In the US, you have massive P/E ratios and they can give away their equity in M&A deals that far outweigh Singapore transactions. Nasdaq is known for tech and high risk. ASX is in its early days as a tech board, but the mentality of the retail investors in Australia is one that is used to taking risks. What has once been a high-risk exercise taking stakes in mining companies is now about mining for digital gold in Asia.
In Singapore, we need to change the mentality and it might require a phase one and phase two. Do we create another board that has small startups allowed to fail or do we create a board that is a crowdfunding platform? I think it’s great to have a listing for startups where investors are permitted to invest only up to a certain amount and completely crowd funded with no institutional investors allowed. But they then have this three-month reporting scenario and have to be transparent in their dealings.
We need to have failures; we need to have 10 failures for 2 to survive. We need 100 failures for 20 to survive. But there is going to be greatness in those 20. We need to change our mindset and allow failures. We cannot have companies that all succeed and end up with two or three that are going to be great. .
You cannot always tread the careful route. or you’ll never be a massive success. You’re dealing with high betas, with $1 going to $1 million, or $1 million to $1 billion.
Look at Malaysia! Its’s cowboy territory in terms of businessmen and ruthlessness. And that’s why Grab started in Malaysia. We haven’t seen greatness in Singapore in a long time because the investor/entrepreneur mentality is very risk limiting.
You have places like the SIX Swiss Exchange and the HKSE which are located in jurisdictions with small population bases (i.e. 7 to 10 million) relative to the liquidity and size of their stock markets, which have market capitalizations in excess of $1 trillion. What can be done to boost liquidity of the securities market? One of the proposals is injecting CPF monies into the securities market or establishing a separate sovereign venture fund as a vehicle to drive liquidity in the SGX. What’s your take?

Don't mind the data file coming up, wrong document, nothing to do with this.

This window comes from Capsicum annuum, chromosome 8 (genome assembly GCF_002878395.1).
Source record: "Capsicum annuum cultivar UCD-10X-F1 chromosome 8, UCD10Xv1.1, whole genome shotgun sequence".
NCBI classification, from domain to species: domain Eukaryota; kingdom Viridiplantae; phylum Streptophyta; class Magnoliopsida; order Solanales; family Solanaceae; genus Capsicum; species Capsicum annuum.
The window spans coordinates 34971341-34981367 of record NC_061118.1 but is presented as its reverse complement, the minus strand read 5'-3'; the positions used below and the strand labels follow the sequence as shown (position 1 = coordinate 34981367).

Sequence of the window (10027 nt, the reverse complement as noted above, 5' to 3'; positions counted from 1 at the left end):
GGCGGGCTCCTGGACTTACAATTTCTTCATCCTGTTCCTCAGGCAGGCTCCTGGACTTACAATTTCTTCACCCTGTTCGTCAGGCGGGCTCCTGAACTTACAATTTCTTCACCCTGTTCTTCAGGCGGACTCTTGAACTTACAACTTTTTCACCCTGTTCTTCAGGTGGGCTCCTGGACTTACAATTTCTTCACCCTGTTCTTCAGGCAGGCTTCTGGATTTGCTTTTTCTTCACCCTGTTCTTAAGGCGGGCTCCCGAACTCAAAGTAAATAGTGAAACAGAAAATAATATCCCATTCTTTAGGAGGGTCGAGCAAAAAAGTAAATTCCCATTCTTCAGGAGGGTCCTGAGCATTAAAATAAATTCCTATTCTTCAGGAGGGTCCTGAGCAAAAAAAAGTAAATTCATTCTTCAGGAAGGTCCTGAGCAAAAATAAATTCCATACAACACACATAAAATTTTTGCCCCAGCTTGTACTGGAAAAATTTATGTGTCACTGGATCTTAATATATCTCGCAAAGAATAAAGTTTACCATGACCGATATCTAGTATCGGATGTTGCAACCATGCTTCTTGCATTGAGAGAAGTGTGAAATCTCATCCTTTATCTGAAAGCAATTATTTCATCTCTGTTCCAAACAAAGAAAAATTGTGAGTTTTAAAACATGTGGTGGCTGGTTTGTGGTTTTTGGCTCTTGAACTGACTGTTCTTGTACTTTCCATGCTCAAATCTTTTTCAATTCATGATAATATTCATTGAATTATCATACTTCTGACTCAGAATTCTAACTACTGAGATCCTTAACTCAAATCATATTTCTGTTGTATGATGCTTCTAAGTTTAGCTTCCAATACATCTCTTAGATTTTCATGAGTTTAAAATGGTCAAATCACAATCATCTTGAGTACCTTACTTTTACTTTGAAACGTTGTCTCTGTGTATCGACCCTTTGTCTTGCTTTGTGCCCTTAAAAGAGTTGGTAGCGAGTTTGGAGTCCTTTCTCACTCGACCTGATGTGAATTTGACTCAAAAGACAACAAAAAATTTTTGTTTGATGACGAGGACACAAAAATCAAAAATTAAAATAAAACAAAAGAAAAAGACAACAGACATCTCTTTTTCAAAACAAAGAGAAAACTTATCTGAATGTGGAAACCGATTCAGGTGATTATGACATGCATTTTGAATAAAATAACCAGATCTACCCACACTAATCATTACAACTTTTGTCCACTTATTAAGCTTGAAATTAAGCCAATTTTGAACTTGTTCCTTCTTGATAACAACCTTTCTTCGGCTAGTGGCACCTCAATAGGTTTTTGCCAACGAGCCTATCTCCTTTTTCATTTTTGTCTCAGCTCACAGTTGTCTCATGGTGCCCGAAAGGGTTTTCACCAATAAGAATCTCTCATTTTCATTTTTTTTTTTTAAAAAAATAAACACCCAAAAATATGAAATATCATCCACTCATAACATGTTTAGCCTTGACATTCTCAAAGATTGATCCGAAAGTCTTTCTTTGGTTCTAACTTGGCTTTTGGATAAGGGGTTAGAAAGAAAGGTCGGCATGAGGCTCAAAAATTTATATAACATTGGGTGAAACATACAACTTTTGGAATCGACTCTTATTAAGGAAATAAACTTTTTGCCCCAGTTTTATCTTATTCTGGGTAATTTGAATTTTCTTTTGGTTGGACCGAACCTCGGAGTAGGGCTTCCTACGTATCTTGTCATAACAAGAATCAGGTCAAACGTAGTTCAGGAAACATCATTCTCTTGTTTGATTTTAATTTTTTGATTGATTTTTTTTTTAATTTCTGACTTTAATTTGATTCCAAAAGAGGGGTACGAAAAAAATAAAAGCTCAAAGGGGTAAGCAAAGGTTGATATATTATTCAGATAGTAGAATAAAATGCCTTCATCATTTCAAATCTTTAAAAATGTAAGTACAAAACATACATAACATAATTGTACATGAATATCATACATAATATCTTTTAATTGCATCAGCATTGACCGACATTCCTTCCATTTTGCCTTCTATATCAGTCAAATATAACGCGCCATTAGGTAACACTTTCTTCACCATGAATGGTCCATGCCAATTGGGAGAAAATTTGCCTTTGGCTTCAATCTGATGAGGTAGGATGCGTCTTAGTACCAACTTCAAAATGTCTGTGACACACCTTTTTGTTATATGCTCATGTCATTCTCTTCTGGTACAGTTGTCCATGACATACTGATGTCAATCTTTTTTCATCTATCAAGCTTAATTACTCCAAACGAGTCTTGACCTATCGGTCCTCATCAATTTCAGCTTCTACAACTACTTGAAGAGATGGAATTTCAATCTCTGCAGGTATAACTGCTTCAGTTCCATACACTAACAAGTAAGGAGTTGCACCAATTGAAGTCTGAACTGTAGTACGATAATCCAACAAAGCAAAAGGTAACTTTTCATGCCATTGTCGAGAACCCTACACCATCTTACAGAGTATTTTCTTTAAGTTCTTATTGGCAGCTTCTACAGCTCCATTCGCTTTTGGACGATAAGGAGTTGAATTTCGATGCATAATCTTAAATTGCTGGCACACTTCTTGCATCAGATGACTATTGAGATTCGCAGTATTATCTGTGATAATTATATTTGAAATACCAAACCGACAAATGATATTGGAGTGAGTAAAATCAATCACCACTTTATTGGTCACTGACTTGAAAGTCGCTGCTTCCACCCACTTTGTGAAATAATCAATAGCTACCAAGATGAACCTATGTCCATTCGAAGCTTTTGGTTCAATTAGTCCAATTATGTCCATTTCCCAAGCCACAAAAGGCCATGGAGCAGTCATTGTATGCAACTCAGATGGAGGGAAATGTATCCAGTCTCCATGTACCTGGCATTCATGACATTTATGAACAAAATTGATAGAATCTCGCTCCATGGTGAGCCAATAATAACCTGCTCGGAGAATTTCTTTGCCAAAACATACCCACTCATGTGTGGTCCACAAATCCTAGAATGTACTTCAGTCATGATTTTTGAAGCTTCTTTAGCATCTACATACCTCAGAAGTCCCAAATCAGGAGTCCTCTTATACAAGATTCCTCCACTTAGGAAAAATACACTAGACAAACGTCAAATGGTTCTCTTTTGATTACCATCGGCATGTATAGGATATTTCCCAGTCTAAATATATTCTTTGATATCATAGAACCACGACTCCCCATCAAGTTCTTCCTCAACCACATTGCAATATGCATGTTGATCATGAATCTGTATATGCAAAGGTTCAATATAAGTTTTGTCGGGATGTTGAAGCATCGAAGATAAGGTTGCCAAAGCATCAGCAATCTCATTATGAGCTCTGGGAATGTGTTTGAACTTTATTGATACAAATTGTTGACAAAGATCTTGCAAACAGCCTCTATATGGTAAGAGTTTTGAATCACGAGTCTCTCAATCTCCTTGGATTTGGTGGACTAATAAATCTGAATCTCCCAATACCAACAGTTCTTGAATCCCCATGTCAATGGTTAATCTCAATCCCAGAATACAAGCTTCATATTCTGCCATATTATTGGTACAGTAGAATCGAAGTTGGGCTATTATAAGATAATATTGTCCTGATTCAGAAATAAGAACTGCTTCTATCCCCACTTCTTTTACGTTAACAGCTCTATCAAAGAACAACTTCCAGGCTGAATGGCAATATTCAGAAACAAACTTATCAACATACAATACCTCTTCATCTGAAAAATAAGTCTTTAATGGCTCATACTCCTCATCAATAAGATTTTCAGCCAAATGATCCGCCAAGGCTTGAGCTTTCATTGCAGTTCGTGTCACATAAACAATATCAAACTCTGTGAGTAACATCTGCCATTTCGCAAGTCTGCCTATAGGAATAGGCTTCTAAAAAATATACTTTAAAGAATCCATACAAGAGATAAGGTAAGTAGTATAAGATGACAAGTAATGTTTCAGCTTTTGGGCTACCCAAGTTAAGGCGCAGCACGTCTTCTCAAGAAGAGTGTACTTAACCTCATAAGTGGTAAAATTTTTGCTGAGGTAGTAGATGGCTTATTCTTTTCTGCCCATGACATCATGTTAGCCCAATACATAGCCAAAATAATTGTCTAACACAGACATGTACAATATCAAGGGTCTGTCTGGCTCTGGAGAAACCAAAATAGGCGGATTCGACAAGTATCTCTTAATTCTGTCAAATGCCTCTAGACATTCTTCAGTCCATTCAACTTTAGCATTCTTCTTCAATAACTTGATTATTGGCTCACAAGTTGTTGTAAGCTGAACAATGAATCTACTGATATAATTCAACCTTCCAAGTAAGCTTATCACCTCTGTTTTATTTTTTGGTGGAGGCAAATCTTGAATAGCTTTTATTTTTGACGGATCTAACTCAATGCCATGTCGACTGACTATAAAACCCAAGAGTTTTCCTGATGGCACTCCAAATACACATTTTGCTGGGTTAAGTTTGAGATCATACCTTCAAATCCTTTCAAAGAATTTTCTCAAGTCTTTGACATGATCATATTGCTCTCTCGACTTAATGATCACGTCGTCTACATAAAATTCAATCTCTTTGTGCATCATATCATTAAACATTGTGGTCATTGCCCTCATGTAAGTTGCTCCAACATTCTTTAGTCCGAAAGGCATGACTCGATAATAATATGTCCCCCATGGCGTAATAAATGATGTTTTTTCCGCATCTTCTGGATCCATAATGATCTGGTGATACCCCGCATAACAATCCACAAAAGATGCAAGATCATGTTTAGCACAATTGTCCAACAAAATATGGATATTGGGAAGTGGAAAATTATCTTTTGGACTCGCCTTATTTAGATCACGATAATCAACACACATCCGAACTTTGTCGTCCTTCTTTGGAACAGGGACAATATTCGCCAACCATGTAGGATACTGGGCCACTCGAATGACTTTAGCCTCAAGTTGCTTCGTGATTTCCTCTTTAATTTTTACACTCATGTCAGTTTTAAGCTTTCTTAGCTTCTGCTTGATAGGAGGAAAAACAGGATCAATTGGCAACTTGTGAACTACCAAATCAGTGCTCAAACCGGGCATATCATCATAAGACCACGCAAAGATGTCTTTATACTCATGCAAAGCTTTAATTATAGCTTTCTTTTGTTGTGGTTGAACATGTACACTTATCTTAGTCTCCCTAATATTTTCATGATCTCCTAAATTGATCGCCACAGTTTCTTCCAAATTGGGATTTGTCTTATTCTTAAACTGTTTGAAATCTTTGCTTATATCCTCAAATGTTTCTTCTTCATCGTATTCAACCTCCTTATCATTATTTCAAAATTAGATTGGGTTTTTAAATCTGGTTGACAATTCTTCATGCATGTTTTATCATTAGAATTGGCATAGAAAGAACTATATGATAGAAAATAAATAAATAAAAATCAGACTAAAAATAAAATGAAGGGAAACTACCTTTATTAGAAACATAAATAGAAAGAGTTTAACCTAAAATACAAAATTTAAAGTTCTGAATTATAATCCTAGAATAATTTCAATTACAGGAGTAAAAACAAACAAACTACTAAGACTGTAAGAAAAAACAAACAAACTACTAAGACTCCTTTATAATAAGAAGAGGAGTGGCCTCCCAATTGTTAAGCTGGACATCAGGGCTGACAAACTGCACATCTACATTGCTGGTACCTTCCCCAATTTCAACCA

Liquidity is driven by transactions and is grounded in the investors’ mindset and them tracking market movements. Those people investing in the SGX are looking for a dividend play, so you’re not going to get that liquidity. In other countries, people are looking to ride the wave with six different stocks. People are listening to the news and transactions and interest in the companies is being generated.
I think one of the problems is that we’ve been hit by this down cycle in the shipping and oil & gas sectors, and our industry and a large part of our stock exchange is representative of that. This shows that we need to be more shock-proof. And this goes back to the fact that we need to allow more industries and more risk to come onto our board. But the investor mentality doesn’t understand nor appreciate risk in Singapore.
Singapore needs a two–pronged approach. We need to invite people with a high-risk mentality. Secondly, we need to educate existing users that rather than getting a dividend play look at having a portfolio spread where 20-30% of their funds can be placed in the stock market.
In the US, VCs were so successful because they did their capital markets outlay and disrupted it for institutional investors. They took their $100 million and put it into 20 companies each, rather than investing it all into one company. Their risk is much more spread out with them.
Retail investors need to change their mindset and maybe put $3000 in a couple of companies. An investor may be flat on 30-40% and totally fail on 60-70% fail while still making substantial returns on two to three big bets. But he has to keep monitoring the market and reading the news, and that market interest will drive more transactions and create a more balanced stock profile.
It’s about reeducating the retail investment mindset. The SGX also has to open up the markets and change the rules, which can drive further trading. If you’re lagging in any of those efforts, then it is not going to work. You need to treat the stock exchange as both a product and market and both have to be carefully handled.
You’ve had exposure to the startup/VC ecosystems in Los Angeles and Singapore. What’s your take on the key differences and what can be learnt from the business culture there?
I’m limiting my comments to the tech sphere. Now, San Francisco was known as the tech hub from 2004-2010, while LA was the content hub. Yahoo built their content hub in LA because they wanted to be close to the movie studios and everyone always talked about tech and content.